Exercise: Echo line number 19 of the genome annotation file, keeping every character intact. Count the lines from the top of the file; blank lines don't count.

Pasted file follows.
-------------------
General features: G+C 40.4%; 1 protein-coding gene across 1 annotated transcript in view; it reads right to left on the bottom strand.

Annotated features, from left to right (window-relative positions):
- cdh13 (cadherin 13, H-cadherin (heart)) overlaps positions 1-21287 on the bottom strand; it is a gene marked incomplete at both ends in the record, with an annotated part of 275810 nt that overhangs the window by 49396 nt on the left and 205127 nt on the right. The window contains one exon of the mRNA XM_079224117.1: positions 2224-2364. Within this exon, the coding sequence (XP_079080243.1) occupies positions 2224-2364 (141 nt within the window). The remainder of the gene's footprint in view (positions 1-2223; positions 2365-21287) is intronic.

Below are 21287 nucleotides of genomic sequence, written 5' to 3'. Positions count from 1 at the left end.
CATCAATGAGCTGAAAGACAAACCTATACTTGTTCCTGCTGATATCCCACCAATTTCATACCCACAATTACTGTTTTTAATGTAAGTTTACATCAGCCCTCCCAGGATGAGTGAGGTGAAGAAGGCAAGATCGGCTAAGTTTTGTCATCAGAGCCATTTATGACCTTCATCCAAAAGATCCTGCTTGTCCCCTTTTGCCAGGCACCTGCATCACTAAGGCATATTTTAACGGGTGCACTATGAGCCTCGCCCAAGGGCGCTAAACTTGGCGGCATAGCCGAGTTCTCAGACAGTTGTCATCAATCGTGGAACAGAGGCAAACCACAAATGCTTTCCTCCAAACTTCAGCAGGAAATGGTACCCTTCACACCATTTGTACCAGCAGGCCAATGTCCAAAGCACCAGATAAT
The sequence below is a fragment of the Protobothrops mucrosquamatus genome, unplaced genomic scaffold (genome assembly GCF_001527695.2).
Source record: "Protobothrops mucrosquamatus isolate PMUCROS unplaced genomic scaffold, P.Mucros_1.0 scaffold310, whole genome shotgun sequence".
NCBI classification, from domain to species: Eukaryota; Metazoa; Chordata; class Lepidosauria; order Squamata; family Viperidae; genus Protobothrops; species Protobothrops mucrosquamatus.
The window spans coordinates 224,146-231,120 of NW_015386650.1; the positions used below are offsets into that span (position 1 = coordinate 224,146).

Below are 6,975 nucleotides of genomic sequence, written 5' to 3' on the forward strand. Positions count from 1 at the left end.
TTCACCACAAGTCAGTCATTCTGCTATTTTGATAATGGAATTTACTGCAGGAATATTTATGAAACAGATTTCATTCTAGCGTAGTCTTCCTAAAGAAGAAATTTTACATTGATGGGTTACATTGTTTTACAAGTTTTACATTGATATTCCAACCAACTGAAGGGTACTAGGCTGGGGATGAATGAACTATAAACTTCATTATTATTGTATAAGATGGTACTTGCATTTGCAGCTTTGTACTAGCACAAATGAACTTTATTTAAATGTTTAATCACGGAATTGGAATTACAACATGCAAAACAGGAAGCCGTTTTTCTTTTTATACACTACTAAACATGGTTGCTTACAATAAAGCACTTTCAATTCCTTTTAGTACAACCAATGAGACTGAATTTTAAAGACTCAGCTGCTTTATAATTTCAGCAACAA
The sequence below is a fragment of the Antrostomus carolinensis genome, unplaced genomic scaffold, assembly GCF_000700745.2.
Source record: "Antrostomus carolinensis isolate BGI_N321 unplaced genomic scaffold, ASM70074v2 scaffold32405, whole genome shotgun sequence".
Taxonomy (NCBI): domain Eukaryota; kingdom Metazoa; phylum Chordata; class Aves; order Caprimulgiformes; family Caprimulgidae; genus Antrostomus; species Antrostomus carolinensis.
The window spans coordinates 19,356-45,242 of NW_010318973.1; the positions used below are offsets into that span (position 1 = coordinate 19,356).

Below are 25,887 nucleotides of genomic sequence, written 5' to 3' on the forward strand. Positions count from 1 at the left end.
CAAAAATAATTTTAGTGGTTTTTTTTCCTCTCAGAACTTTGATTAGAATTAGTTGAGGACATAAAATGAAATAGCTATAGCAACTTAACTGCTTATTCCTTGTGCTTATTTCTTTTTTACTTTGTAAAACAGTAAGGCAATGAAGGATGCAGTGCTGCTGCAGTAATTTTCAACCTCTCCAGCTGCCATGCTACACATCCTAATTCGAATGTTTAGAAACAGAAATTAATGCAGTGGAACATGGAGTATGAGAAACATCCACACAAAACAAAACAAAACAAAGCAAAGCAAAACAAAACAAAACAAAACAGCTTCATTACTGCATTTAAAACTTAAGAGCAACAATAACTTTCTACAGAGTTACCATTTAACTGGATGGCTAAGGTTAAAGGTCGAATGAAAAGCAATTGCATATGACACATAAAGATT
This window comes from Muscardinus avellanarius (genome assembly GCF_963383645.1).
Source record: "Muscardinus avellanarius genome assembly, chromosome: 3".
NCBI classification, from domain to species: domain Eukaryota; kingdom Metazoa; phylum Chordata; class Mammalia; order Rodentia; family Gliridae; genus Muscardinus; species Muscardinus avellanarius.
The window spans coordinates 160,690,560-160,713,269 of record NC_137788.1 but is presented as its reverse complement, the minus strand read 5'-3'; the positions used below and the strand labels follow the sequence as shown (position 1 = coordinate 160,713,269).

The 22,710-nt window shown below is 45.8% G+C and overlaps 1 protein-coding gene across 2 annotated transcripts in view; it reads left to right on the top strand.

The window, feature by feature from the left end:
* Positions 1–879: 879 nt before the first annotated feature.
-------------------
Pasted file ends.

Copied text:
Source record: "Muscardinus avellanarius genome assembly, chromosome: 3".